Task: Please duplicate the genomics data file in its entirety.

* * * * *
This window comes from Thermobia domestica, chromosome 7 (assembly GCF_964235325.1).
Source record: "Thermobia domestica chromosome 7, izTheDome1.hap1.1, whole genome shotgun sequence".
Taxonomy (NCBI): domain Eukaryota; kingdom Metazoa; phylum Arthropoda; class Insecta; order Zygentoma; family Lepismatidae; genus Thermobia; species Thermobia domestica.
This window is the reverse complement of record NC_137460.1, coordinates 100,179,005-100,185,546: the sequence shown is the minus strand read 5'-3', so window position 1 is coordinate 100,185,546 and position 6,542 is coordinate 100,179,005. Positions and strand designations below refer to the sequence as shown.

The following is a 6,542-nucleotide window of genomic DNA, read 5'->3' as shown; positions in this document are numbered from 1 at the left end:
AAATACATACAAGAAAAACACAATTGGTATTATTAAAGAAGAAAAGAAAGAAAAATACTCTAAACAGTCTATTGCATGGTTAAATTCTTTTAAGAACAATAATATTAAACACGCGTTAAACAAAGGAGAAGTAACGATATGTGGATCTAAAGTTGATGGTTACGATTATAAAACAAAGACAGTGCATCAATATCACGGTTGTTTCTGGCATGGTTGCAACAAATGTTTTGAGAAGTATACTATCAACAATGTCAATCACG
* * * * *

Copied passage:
This window comes from Thermobia domestica, chromosome 7 (assembly GCF_964235325.1).
Source record: "Thermobia domestica chromosome 7, izTheDome1.hap1.1, whole genome shotgun sequence".
Taxonomy (NCBI): domain Eukaryota; kingdom Metazoa; phylum Arthropoda; class Insecta; order Zygentoma; family Lepismatidae; genus Thermobia; species Thermobia domestica.
This window is the reverse complement of record NC_137460.1, coordinates 100,179,005-100,185,546: the sequence shown is the minus strand read 5'-3', so window position 1 is coordinate 100,185,546 and position 6,542 is coordinate 100,179,005. Positions and strand designations below refer to the sequence as shown.

The following is a 6,542-nucleotide window of genomic DNA, read 5'->3' as shown; positions in this document are numbered from 1 at the left end:
AAATACATACAAGAAAAACACAATTGGTATTATTAAAGAAGAAAAGAAAGAAAAATACTCTAAACAGTCTATTGCATGGTTAAATTCTTTTAAGAACAATAATATTAAACACGCGTTAAACAAAGGAGAAGTAACGATATGTGGATCTAAAGTTGATGGTTACGATTATAAAACAAAGACAGTGCATCAATATCACGGTTGTTTCTGGCATGGTTGCAACAAATGTTTTGAGAAGTATACTATCAACAATGTCAATCACG